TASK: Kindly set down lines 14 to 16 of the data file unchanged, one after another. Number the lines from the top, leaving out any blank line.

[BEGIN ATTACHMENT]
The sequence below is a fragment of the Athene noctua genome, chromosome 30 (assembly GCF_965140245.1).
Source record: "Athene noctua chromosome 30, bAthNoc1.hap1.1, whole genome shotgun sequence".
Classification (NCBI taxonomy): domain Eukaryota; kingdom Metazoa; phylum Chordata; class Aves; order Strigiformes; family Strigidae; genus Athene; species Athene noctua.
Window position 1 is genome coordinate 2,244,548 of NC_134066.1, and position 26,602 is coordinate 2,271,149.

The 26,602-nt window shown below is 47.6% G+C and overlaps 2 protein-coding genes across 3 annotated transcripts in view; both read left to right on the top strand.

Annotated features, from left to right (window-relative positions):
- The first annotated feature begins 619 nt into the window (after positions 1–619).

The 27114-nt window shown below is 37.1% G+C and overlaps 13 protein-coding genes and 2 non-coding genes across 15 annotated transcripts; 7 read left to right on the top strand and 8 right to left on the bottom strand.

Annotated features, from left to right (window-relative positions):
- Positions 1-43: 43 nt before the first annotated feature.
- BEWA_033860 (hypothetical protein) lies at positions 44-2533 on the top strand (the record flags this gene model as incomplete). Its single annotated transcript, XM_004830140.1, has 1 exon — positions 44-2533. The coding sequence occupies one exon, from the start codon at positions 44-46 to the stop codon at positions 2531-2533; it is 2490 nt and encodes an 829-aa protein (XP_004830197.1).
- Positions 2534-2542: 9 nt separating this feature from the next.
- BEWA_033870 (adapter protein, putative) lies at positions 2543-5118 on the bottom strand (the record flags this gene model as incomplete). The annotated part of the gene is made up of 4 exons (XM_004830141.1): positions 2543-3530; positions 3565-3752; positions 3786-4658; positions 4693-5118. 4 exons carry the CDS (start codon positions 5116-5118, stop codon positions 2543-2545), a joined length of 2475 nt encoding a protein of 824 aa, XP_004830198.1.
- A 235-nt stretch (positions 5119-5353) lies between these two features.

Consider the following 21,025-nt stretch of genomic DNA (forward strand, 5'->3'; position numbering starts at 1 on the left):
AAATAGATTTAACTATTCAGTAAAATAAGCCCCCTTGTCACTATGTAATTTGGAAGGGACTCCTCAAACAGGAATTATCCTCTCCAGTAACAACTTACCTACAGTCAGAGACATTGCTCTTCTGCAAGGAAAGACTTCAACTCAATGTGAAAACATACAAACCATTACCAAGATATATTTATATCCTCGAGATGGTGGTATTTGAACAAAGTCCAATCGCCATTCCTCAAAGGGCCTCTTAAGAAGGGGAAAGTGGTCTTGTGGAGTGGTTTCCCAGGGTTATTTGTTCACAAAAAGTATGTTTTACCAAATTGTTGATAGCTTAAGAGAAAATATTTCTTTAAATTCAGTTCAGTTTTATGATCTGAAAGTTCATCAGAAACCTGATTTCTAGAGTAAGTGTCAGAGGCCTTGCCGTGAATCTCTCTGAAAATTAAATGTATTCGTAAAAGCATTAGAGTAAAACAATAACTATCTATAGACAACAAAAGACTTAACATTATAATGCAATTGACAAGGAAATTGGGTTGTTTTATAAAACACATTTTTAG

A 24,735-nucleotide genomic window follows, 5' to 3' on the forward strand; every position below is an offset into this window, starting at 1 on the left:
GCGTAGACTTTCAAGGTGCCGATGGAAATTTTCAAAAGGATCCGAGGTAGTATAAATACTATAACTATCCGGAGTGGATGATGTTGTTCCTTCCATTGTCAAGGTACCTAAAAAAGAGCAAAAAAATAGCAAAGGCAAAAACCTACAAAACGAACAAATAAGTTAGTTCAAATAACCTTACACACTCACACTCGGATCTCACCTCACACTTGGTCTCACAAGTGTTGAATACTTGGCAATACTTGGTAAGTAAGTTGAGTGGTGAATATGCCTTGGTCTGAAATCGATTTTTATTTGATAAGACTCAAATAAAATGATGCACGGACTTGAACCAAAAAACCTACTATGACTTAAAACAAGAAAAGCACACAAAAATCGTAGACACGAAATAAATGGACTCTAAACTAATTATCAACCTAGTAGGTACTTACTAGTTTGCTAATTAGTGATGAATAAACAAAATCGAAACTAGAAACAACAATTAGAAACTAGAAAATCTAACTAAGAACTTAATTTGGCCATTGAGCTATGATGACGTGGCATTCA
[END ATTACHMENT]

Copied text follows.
- A 235-nt stretch (positions 5119-5353) lies between these two features.

Consider the following 21,025-nt stretch of genomic DNA (forward strand, 5'->3'; position numbering starts at 1 on the left):
AAATAGATTTAACTATTCAGTAAAATAAGCCCCCTTGTCACTATGTAATTTGGAAGGGACTCCTCAAACAGGAATTATCCTCTCCAGTAACAACTTACCTACAGTCAGAGACATTGCTCTTCTGCAAGGAAAGACTTCAACTCAATGTGAAAACATACAAACCATTACCAAGATATATTTATATCCTCGAGATGGTGGTATTTGAACAAAGTCCAATCGCCATTCCTCAAAGGGCCTCTTAAGAAGGGGAAAGTGGTCTTGTGGAGTGGTTTCCCAGGGTTATTTGTTCACAAAAAGTATGTTTTACCAAATTGTTGATAGCTTAAGAGAAAATATTTCTTTAAATTCAGTTCAGTTTTATGATCTGAAAGTTCATCAGAAACCTGATTTCTAGAGTAAGTGTCAGAGGCCTTGCCGTGAATCTCTCTGAAAATTAAATGTATTCGTAAAAGCATTAGAGTAAAACAATAACTATCTATAGACAACAAAAGACTTAACATTATAATGCAATTGACAAGGAAATTGGGTTGTTTTATAAAACACATTTTTAG